Under the sea surface
For many, however, the most significant value of the Brijuni Islands is the sea and the life in it. As a national park, it’s an oasis of peace, where the fish are left undisturbed, to breed and grow. Most of the national park is surrounded by shallows; the water is the deepest around the Islet of Peneda − 50 meters. European bass, gilt-head bream, flathead grey mullet, salema porgy and other species of fish are all left undisturbed here, all larger in size. Despite the fact that color loses on intensity underwater, the sea bottom is indeed very colorful thanks to the many algae, sponges, starfish, sea snails, and other slow-moving tenants of the sea’s bottom. Surrounded by them, a painted comber is peeking through, showing off its irregular, dark red and brown stripes, and a big blue stain on its stomach.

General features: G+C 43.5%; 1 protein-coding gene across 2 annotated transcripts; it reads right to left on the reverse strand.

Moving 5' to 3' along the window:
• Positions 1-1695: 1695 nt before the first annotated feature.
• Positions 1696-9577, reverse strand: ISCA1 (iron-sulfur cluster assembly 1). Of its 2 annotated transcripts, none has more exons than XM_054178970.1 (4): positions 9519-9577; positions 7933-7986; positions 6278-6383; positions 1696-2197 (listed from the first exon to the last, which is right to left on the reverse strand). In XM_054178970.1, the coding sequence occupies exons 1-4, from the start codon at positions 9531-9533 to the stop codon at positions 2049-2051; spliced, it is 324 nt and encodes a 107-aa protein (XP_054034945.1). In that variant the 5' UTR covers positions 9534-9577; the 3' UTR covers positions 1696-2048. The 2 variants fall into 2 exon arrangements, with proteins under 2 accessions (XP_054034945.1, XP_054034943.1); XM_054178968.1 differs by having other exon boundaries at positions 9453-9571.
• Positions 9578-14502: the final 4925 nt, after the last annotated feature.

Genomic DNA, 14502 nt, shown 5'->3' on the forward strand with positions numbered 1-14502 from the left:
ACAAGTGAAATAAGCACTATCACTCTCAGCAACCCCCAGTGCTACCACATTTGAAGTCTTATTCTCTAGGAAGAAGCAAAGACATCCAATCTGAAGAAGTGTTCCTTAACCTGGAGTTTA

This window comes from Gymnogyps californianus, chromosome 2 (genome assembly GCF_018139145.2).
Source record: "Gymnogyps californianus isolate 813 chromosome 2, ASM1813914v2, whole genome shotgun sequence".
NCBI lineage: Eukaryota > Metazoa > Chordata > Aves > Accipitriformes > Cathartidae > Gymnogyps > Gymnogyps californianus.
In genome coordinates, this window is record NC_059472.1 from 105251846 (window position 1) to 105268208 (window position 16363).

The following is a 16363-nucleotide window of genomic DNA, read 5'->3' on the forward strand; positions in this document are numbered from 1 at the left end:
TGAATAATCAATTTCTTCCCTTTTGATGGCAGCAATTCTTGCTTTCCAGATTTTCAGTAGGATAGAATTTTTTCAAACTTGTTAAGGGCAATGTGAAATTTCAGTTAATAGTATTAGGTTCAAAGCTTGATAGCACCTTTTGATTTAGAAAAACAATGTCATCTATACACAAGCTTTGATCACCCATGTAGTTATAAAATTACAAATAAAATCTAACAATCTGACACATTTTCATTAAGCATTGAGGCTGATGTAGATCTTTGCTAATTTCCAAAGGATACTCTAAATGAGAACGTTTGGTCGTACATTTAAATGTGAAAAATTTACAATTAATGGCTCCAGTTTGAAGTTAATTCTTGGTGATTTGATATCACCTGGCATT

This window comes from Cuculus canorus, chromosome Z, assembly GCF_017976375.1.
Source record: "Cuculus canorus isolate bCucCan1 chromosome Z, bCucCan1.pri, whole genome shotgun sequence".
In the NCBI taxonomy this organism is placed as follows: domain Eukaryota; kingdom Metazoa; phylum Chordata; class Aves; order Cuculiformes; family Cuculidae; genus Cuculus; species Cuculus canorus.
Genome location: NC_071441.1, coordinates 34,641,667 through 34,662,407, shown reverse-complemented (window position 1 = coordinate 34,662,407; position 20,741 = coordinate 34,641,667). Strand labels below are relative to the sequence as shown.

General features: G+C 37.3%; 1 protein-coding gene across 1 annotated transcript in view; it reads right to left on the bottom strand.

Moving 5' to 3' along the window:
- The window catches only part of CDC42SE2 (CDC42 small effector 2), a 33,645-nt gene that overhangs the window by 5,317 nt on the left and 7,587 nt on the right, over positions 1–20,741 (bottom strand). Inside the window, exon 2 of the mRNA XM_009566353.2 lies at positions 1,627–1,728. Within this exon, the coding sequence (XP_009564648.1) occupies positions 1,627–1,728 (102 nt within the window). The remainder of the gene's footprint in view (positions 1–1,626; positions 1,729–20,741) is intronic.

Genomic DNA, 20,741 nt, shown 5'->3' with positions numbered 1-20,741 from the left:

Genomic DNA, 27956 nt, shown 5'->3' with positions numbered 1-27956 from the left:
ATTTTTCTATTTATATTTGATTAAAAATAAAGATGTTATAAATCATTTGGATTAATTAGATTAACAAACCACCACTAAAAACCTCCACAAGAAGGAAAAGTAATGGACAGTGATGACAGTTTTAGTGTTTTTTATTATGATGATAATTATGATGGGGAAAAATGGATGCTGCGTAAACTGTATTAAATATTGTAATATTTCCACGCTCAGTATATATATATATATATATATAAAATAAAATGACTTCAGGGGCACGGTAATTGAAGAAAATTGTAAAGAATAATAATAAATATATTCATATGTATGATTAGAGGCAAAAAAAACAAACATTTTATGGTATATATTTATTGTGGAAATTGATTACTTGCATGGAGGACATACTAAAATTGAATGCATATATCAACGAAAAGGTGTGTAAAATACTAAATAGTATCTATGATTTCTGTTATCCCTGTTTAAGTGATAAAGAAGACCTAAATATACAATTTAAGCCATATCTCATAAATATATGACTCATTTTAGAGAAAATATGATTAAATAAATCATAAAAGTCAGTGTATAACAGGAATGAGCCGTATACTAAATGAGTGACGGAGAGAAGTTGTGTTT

The bottom soon becomes flatter and more uniform. Here, rock has been replaced by soft sand and mud. A feather duster worm is opening like an elegant parasol on a water-beach. This yellowish bristle worm uses its feather-like crown to filter-feed on tiny organisms, and in case of danger, it pulls itself back into its tube. Soon, the bottom before you starts to darken, as if a forest covers it. These are Posidonia or seagrass meadows. Although these meadows seem unattractive, they’re one of the richest yet most endangered marine ecosystems. Many fish have their hatcheries and nurseries in these meadows, which are also very valuable for a whole community of tenants. They also produce large amounts of oxygen. In the midst of these forests, towers rise − noble pen shells. Large pieces grow and rise throughout. Flowering plants produce many organic substances that noble pen shells feed on, which is why these shells reach such enviable sizes here. The Brijuni Islands are a piece of the Mediterranean as it once was, created by a mosaic of culture, nature and tourism.